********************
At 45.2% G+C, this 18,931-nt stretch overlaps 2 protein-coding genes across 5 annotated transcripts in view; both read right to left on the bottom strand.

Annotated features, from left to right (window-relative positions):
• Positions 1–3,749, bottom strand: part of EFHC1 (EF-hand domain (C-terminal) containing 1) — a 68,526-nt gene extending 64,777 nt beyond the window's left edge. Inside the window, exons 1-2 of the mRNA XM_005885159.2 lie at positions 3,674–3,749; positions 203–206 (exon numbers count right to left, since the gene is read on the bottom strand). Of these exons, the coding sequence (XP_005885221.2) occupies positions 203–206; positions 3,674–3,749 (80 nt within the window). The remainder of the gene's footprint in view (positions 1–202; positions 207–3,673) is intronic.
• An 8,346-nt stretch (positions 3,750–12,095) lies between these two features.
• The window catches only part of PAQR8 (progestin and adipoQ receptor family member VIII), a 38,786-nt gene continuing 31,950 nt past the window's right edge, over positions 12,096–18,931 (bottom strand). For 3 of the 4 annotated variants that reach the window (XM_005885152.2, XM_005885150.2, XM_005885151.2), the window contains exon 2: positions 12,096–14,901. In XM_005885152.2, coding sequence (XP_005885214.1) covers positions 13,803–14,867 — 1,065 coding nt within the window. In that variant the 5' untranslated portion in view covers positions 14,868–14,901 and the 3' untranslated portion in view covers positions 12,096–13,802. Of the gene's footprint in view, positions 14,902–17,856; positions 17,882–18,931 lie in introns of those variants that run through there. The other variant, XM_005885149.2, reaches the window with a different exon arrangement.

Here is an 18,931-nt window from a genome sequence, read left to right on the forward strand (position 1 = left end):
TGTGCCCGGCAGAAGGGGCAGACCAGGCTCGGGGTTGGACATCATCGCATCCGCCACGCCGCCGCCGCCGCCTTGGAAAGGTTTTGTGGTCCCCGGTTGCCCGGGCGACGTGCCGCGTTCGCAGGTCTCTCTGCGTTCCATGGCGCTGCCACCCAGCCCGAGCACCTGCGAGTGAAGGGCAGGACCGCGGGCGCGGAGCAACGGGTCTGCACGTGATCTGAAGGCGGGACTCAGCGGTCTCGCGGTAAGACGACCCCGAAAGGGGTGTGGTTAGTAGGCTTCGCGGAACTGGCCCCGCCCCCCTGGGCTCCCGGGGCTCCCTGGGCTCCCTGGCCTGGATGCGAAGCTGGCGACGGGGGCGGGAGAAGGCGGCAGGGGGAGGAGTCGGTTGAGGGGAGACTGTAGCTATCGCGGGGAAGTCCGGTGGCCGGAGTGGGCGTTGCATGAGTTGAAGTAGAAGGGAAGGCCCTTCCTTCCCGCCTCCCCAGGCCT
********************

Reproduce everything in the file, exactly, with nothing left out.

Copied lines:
At 45.2% G+C, this 18,931-nt stretch overlaps 2 protein-coding genes across 5 annotated transcripts in view; both read right to left on the bottom strand.

Annotated features, from left to right (window-relative positions):
• Positions 1–3,749, bottom strand: part of EFHC1 (EF-hand domain (C-terminal) containing 1) — a 68,526-nt gene extending 64,777 nt beyond the window's left edge. Inside the window, exons 1-2 of the mRNA XM_005885159.2 lie at positions 3,674–3,749; positions 203–206 (exon numbers count right to left, since the gene is read on the bottom strand). Of these exons, the coding sequence (XP_005885221.2) occupies positions 203–206; positions 3,674–3,749 (80 nt within the window). The remainder of the gene's footprint in view (positions 1–202; positions 207–3,673) is intronic.
• An 8,346-nt stretch (positions 3,750–12,095) lies between these two features.
• The window catches only part of PAQR8 (progestin and adipoQ receptor family member VIII), a 38,786-nt gene continuing 31,950 nt past the window's right edge, over positions 12,096–18,931 (bottom strand). For 3 of the 4 annotated variants that reach the window (XM_005885152.2, XM_005885150.2, XM_005885151.2), the window contains exon 2: positions 12,096–14,901. In XM_005885152.2, coding sequence (XP_005885214.1) covers positions 13,803–14,867 — 1,065 coding nt within the window. In that variant the 5' untranslated portion in view covers positions 14,868–14,901 and the 3' untranslated portion in view covers positions 12,096–13,802. Of the gene's footprint in view, positions 14,902–17,856; positions 17,882–18,931 lie in introns of those variants that run through there. The other variant, XM_005885149.2, reaches the window with a different exon arrangement.

Here is an 18,931-nt window from a genome sequence, read left to right on the forward strand (position 1 = left end):
TGTGCCCGGCAGAAGGGGCAGACCAGGCTCGGGGTTGGACATCATCGCATCCGCCACGCCGCCGCCGCCGCCTTGGAAAGGTTTTGTGGTCCCCGGTTGCCCGGGCGACGTGCCGCGTTCGCAGGTCTCTCTGCGTTCCATGGCGCTGCCACCCAGCCCGAGCACCTGCGAGTGAAGGGCAGGACCGCGGGCGCGGAGCAACGGGTCTGCACGTGATCTGAAGGCGGGACTCAGCGGTCTCGCGGTAAGACGACCCCGAAAGGGGTGTGGTTAGTAGGCTTCGCGGAACTGGCCCCGCCCCCCTGGGCTCCCGGGGCTCCCTGGGCTCCCTGGCCTGGATGCGAAGCTGGCGACGGGGGCGGGAGAAGGCGGCAGGGGGAGGAGTCGGTTGAGGGGAGACTGTAGCTATCGCGGGGAAGTCCGGTGGCCGGAGTGGGCGTTGCATGAGTTGAAGTAGAAGGGAAGGCCCTTCCTTCCCGCCTCCCCAGGCCT